Backpacking is a fantastic sport, and a wonderful lifestyle that many youth are introduced to through Scouting. I’ve learned over the years that the quality of their first experience will determine whether a scout (or their parent) comes back for a second trip. While many youth and adults have the physical strength and endurance to carry a traditional pack weight “of no more than 25% of your body weight”, even one scout struggling with a heavy load can ruin everyone’s good time (“are we there yet Mr. Scoutmaster?”…he asks half mile in). Offset the need for good physical conditioning by learning the gear and skills of lightweight backpacking.
The video series “Backpacking Lighter to Develop Character and Leadership in Scouting” addresses the specific needs and concerns of scouts and scouters, explaining how you can reduce your pack weight to less than 20 pounds for extended trips.
In this video, Philip Werner of SectionHiker.com describes the “big three” gear items that contribute the greatest percentage of pack weight; shelter, sleep system, and backpack. The goal is to get each of these items below 3 pounds each, depending on conditions and time of year. Some key strategies:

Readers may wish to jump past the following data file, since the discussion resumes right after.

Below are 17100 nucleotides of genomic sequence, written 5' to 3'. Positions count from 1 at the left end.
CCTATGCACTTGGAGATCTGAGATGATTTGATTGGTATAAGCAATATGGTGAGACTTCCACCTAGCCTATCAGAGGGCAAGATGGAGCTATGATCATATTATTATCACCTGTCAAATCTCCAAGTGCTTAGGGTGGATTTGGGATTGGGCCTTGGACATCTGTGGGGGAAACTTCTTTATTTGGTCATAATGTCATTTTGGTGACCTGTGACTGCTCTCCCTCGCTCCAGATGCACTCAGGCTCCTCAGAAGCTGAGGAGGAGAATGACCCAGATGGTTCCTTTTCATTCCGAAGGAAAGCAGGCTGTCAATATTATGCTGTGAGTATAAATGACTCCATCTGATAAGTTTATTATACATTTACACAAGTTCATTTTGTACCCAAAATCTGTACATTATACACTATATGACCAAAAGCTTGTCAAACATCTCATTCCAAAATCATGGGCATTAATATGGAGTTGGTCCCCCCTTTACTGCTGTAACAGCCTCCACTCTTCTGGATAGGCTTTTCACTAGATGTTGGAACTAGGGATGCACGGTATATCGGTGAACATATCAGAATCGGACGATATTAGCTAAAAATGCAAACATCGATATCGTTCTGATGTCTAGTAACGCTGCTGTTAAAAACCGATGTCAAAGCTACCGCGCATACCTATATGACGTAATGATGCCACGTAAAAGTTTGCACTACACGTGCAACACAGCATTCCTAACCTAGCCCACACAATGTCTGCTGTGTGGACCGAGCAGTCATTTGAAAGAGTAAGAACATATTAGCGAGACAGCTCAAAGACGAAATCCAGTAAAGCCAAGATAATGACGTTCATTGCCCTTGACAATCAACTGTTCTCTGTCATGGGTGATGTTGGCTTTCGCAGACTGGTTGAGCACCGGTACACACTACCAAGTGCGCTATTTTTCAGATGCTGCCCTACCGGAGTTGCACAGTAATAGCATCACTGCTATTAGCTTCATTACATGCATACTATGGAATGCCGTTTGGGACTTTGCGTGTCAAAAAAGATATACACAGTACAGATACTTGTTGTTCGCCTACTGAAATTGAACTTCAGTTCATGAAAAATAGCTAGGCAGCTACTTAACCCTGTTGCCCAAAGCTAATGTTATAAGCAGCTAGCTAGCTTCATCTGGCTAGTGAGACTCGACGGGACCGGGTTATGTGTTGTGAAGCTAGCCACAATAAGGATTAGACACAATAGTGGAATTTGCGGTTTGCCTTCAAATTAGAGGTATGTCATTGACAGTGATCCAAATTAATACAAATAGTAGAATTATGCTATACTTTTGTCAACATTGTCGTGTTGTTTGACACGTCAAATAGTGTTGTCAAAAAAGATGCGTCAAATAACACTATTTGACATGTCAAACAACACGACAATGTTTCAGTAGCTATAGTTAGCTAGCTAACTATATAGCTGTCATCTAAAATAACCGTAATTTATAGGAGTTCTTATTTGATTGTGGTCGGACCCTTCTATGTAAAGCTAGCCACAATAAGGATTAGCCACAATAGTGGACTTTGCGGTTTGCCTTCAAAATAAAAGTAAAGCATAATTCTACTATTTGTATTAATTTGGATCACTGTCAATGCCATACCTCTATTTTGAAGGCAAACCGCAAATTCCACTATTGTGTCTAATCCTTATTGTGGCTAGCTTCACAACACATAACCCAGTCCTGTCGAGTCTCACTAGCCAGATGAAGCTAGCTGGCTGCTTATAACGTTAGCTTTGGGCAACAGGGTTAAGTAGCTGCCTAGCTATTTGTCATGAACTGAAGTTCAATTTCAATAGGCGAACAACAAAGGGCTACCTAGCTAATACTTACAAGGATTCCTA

- Weigh each item you’d carry to understand the impact on total weight
- Eliminate all non-essential items – be prepared, but not “over prepared”
- Use multi-function gear – hiking poles as tent poles
- Reduce gear size to fit in a smaller pack
One of my pet peeves is buying gear at Walmart that’s not only heavy, but of a quality that won’t last more than one serious season. If your scout is still enthusiastic after his first trip using borrowed gear, go get an REI membership and make a reasonable investment in well-designed, lightweight equipment. If he’s REALLY serious, research brands like Gossamer Gear, Osprey, Hyperlight Mountain Gear, GoLite, or any of the major brands; Black Diamond, MSR, Big Agnes, North Face, etc. Ultralight backpacking is now a big enough movement that gear options abound. Here’s a great checklist from a BackpackingLight.com contest winner, with a “Gear Closet” sheet listing equipment options and weights.
It’s important to understand that, as Philip indicated in his first slides, lightweight backpacking has a philosophical element to it. Some scouters just can’t get past the need to take extra clothes, equipment items, or food “just in case”. I’d ask them to consider the benefit of training scouts in the advanced skills required to manage any risks in ultralighting, and the improved experience to be had with a 15-20 pound load. It probably won’t take too many trips trudging along under a load with lightweights skipping along next to you, before you decide to give it a try!
– Mr. Kantola